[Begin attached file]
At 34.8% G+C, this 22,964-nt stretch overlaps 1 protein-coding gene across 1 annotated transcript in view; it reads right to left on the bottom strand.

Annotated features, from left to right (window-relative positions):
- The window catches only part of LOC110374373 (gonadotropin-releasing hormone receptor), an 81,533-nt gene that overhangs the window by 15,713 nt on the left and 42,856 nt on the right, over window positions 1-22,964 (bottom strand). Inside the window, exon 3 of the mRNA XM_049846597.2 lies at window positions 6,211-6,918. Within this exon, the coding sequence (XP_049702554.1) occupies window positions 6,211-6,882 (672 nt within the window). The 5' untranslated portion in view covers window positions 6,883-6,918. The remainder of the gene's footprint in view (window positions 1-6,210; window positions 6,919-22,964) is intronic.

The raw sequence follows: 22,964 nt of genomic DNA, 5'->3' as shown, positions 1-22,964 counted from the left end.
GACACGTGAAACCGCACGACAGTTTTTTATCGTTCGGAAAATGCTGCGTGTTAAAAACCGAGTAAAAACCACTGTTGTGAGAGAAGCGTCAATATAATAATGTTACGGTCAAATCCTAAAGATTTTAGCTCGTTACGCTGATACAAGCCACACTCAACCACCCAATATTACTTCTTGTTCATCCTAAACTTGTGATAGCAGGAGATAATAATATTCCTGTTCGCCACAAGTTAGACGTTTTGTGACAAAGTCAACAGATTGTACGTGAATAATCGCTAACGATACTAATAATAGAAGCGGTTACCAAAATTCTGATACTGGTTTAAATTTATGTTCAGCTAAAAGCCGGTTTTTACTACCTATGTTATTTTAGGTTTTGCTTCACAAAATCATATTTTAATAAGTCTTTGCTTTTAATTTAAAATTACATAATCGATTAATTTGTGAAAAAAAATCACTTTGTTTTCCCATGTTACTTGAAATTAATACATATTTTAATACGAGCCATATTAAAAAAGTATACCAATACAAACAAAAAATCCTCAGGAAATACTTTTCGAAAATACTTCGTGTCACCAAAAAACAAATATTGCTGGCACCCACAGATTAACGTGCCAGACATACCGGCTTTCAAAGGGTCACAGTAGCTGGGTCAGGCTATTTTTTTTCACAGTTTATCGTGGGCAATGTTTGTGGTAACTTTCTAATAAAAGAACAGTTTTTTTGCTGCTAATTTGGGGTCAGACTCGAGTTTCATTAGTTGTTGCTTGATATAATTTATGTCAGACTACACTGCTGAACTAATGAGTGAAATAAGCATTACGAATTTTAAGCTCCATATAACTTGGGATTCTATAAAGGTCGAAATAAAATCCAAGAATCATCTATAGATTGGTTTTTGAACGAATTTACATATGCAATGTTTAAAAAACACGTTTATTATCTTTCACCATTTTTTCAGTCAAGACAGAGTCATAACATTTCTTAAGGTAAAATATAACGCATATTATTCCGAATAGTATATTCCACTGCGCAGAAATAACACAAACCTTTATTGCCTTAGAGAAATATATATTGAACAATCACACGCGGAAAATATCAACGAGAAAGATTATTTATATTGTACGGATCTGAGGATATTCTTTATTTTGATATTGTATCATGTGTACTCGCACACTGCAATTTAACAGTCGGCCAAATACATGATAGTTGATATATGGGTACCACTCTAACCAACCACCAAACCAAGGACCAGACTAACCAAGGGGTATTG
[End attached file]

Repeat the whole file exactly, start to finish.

At 34.8% G+C, this 22,964-nt stretch overlaps 1 protein-coding gene across 1 annotated transcript in view; it reads right to left on the bottom strand.

Annotated features, from left to right (window-relative positions):
- The window catches only part of LOC110374373 (gonadotropin-releasing hormone receptor), an 81,533-nt gene that overhangs the window by 15,713 nt on the left and 42,856 nt on the right, over window positions 1-22,964 (bottom strand). Inside the window, exon 3 of the mRNA XM_049846597.2 lies at window positions 6,211-6,918. Within this exon, the coding sequence (XP_049702554.1) occupies window positions 6,211-6,882 (672 nt within the window). The 5' untranslated portion in view covers window positions 6,883-6,918. The remainder of the gene's footprint in view (window positions 1-6,210; window positions 6,919-22,964) is intronic.

The raw sequence follows: 22,964 nt of genomic DNA, 5'->3' as shown, positions 1-22,964 counted from the left end.
GACACGTGAAACCGCACGACAGTTTTTTATCGTTCGGAAAATGCTGCGTGTTAAAAACCGAGTAAAAACCACTGTTGTGAGAGAAGCGTCAATATAATAATGTTACGGTCAAATCCTAAAGATTTTAGCTCGTTACGCTGATACAAGCCACACTCAACCACCCAATATTACTTCTTGTTCATCCTAAACTTGTGATAGCAGGAGATAATAATATTCCTGTTCGCCACAAGTTAGACGTTTTGTGACAAAGTCAACAGATTGTACGTGAATAATCGCTAACGATACTAATAATAGAAGCGGTTACCAAAATTCTGATACTGGTTTAAATTTATGTTCAGCTAAAAGCCGGTTTTTACTACCTATGTTATTTTAGGTTTTGCTTCACAAAATCATATTTTAATAAGTCTTTGCTTTTAATTTAAAATTACATAATCGATTAATTTGTGAAAAAAAATCACTTTGTTTTCCCATGTTACTTGAAATTAATACATATTTTAATACGAGCCATATTAAAAAAGTATACCAATACAAACAAAAAATCCTCAGGAAATACTTTTCGAAAATACTTCGTGTCACCAAAAAACAAATATTGCTGGCACCCACAGATTAACGTGCCAGACATACCGGCTTTCAAAGGGTCACAGTAGCTGGGTCAGGCTATTTTTTTTCACAGTTTATCGTGGGCAATGTTTGTGGTAACTTTCTAATAAAAGAACAGTTTTTTTGCTGCTAATTTGGGGTCAGACTCGAGTTTCATTAGTTGTTGCTTGATATAATTTATGTCAGACTACACTGCTGAACTAATGAGTGAAATAAGCATTACGAATTTTAAGCTCCATATAACTTGGGATTCTATAAAGGTCGAAATAAAATCCAAGAATCATCTATAGATTGGTTTTTGAACGAATTTACATATGCAATGTTTAAAAAACACGTTTATTATCTTTCACCATTTTTTCAGTCAAGACAGAGTCATAACATTTCTTAAGGTAAAATATAACGCATATTATTCCGAATAGTATATTCCACTGCGCAGAAATAACACAAACCTTTATTGCCTTAGAGAAATATATATTGAACAATCACACGCGGAAAATATCAACGAGAAAGATTATTTATATTGTACGGATCTGAGGATATTCTTTATTTTGATATTGTATCATGTGTACTCGCACACTGCAATTTAACAGTCGGCCAAATACATGATAGTTGATATATGGGTACCACTCTAACCAACCACCAAACCAAGGACCAGACTAACCAAGGGGTATTG